Passengers look at a flight status board at LaGuardia Airport on Jan. 26, 2015, in New York City. Bruce Bennett/Getty Images

More than 15 percent of all flights in the U.S. were grounded Tuesday as airlines began the process of reestablishing normal operations after a winter storm crippled air travel up and down the East Coast.

Flight tracking website FlightAware reported that, as of 9 a.m. Tuesday, more than 4,600 flights in the U.S., or about 15 percent, were canceled on Tuesday. While snowfall was not as severe as expected in the New York and Philadelphia areas, virtually all flights were grounded at Philadelphia’s airport and New York City’s three major airports. Airlines preemptively canceled most of these flights on Sunday and Monday.

New York’s LaGuardia Airport was the hardest hit, with FlightAware reporting 96 percent of all flights out of LaGuardia canceled. Newark Liberty International Airport was not far behind, with 93 percent canceled. JFK International Airport, Philadelphia International Airport and Boston’s Logan International Airport also grounded the majority of flights on Tuesday.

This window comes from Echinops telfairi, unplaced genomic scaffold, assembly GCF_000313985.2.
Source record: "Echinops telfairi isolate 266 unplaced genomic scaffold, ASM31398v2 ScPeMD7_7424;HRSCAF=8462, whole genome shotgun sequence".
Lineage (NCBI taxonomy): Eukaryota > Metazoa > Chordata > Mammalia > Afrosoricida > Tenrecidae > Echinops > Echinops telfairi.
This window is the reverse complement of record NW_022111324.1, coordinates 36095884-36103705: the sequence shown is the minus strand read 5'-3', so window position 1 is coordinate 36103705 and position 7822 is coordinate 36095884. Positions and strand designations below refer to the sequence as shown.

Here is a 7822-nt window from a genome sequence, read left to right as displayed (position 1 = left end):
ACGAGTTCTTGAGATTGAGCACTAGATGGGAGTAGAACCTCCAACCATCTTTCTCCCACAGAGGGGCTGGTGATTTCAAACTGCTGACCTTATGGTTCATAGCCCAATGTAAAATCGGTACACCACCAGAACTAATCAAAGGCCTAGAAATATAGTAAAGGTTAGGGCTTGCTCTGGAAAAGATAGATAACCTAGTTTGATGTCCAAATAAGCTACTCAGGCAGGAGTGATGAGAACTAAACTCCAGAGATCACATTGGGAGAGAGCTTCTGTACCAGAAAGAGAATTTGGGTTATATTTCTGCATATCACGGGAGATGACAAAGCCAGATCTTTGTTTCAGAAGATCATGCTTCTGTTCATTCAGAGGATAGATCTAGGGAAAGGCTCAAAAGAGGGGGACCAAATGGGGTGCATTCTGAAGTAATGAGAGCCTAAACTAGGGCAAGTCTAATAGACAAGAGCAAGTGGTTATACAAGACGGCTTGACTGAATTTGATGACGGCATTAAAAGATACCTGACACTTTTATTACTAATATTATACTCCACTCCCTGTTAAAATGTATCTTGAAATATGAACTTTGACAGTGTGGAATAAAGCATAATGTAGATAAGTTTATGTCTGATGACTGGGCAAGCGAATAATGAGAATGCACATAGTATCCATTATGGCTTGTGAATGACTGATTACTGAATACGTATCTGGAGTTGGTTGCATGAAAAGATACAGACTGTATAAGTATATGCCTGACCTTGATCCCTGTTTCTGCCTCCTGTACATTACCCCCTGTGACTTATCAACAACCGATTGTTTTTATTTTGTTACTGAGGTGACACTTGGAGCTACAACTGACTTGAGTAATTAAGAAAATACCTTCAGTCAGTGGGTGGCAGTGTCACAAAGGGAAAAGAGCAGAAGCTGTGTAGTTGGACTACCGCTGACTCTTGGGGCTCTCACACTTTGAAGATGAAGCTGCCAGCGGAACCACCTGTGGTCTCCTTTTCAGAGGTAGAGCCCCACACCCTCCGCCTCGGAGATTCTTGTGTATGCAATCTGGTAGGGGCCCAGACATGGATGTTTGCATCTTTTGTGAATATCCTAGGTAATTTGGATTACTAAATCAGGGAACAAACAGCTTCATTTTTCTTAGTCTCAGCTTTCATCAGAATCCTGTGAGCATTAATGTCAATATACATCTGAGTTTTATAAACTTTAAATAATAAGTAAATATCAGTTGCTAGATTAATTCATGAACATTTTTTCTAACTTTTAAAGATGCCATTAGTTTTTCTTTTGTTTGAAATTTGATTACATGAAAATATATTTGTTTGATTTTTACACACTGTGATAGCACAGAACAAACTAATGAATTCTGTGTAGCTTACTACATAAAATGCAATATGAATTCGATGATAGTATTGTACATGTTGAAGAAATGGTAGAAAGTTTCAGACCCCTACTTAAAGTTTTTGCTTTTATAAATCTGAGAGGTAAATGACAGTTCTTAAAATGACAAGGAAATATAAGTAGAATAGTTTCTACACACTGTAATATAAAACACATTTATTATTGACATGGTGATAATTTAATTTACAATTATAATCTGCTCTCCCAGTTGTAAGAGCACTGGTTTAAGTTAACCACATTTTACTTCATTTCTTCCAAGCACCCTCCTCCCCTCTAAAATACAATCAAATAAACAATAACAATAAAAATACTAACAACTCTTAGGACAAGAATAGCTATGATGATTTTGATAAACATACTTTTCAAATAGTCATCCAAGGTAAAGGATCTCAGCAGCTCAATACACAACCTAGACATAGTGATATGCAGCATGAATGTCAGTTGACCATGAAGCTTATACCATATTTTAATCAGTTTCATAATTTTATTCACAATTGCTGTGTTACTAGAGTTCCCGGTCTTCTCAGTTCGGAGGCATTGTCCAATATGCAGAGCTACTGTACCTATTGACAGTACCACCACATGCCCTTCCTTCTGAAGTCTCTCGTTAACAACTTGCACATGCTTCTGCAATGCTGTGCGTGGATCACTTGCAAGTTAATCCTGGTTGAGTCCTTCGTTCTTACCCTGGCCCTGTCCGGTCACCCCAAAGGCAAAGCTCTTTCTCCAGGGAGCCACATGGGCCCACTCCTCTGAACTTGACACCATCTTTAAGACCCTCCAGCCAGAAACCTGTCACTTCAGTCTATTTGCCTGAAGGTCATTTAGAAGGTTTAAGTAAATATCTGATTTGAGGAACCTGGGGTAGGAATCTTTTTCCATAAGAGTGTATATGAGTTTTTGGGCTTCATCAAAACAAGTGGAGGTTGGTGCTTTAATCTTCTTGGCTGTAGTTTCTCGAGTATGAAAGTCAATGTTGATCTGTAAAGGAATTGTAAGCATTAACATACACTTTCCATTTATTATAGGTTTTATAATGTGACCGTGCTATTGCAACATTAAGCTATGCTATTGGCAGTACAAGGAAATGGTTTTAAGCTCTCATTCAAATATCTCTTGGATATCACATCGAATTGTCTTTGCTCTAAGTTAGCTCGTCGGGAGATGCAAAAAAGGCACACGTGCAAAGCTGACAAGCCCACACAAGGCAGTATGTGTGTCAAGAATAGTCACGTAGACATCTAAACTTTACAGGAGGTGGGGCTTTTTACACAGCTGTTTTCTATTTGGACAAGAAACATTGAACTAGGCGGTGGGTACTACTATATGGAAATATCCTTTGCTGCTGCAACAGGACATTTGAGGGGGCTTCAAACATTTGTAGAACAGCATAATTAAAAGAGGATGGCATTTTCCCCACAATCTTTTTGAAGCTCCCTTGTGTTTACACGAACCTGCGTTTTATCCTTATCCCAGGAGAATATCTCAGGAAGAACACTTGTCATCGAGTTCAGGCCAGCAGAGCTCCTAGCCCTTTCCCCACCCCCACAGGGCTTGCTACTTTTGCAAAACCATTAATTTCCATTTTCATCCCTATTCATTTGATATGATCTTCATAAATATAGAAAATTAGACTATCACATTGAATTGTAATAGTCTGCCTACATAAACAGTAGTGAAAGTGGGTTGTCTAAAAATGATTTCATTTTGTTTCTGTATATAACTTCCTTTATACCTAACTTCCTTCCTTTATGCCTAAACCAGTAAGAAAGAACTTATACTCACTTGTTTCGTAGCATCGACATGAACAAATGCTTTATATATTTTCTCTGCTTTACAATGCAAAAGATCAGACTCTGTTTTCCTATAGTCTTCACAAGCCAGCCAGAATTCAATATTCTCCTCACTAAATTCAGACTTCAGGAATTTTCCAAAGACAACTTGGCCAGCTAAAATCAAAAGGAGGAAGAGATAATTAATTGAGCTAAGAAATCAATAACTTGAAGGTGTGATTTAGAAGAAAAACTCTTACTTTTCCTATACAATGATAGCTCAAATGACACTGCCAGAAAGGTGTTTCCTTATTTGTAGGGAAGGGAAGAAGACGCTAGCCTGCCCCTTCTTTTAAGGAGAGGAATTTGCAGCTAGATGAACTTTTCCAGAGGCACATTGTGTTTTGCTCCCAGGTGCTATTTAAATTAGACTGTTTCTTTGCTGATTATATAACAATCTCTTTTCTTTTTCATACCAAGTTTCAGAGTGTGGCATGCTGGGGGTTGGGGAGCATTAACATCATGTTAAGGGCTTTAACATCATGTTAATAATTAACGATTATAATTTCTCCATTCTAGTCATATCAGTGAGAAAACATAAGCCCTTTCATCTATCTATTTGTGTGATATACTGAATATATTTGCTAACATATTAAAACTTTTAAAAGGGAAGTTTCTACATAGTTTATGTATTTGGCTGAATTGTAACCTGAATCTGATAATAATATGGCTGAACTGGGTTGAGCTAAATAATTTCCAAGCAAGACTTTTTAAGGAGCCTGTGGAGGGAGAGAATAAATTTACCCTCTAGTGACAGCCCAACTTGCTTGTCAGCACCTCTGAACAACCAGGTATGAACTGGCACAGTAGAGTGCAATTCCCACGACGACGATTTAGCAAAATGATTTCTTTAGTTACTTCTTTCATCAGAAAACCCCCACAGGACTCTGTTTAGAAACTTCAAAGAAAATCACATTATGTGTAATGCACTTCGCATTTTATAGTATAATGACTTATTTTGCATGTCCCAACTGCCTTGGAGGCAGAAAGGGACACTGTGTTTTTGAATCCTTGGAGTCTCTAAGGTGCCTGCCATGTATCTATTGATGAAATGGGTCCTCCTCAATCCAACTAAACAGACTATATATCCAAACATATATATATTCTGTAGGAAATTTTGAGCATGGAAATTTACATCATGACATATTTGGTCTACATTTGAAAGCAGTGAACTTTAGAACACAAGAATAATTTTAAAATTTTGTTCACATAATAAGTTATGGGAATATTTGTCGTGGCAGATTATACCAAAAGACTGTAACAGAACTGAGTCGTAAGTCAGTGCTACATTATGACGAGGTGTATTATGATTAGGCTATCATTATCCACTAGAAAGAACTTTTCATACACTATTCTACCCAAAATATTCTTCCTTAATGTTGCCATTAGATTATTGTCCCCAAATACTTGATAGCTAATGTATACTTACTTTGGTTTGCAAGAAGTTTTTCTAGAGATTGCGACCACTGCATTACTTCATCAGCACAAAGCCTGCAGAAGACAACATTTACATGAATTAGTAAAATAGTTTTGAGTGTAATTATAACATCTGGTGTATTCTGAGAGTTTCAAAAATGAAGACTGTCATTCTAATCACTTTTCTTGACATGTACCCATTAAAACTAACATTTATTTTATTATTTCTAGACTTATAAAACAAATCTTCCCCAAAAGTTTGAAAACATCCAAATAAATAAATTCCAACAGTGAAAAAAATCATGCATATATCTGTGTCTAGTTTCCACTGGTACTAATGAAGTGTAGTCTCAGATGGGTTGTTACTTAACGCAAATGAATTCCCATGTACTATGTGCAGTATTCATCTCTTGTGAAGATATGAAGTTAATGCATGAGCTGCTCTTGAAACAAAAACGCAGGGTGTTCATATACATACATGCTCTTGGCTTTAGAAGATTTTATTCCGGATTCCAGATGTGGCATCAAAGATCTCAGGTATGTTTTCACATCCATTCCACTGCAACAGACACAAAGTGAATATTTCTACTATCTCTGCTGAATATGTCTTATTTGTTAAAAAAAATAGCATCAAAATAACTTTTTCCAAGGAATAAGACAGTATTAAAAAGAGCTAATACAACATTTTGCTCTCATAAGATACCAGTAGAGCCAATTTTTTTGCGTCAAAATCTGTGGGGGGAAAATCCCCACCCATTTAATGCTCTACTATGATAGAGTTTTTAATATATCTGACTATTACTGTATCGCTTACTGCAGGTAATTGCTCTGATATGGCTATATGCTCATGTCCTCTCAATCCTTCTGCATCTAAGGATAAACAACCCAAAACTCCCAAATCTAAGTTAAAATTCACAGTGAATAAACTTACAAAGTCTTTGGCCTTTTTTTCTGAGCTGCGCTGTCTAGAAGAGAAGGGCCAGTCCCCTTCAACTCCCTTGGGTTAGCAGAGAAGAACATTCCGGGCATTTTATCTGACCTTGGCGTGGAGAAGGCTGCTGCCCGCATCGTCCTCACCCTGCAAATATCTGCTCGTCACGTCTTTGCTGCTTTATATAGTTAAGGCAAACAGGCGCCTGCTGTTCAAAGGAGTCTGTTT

Airlines were optimistic about getting back to schedule by Wednesday; FlightAware reported only 424 flights canceled within the United States on Wednesday, most originating from New York and Boston airports.

The total number of flights canceled over the three-day period from Monday to Wednesday is 7,953 thus far, with the bulk of cancellations on Tuesday, followed by 2,866 flights on Monday.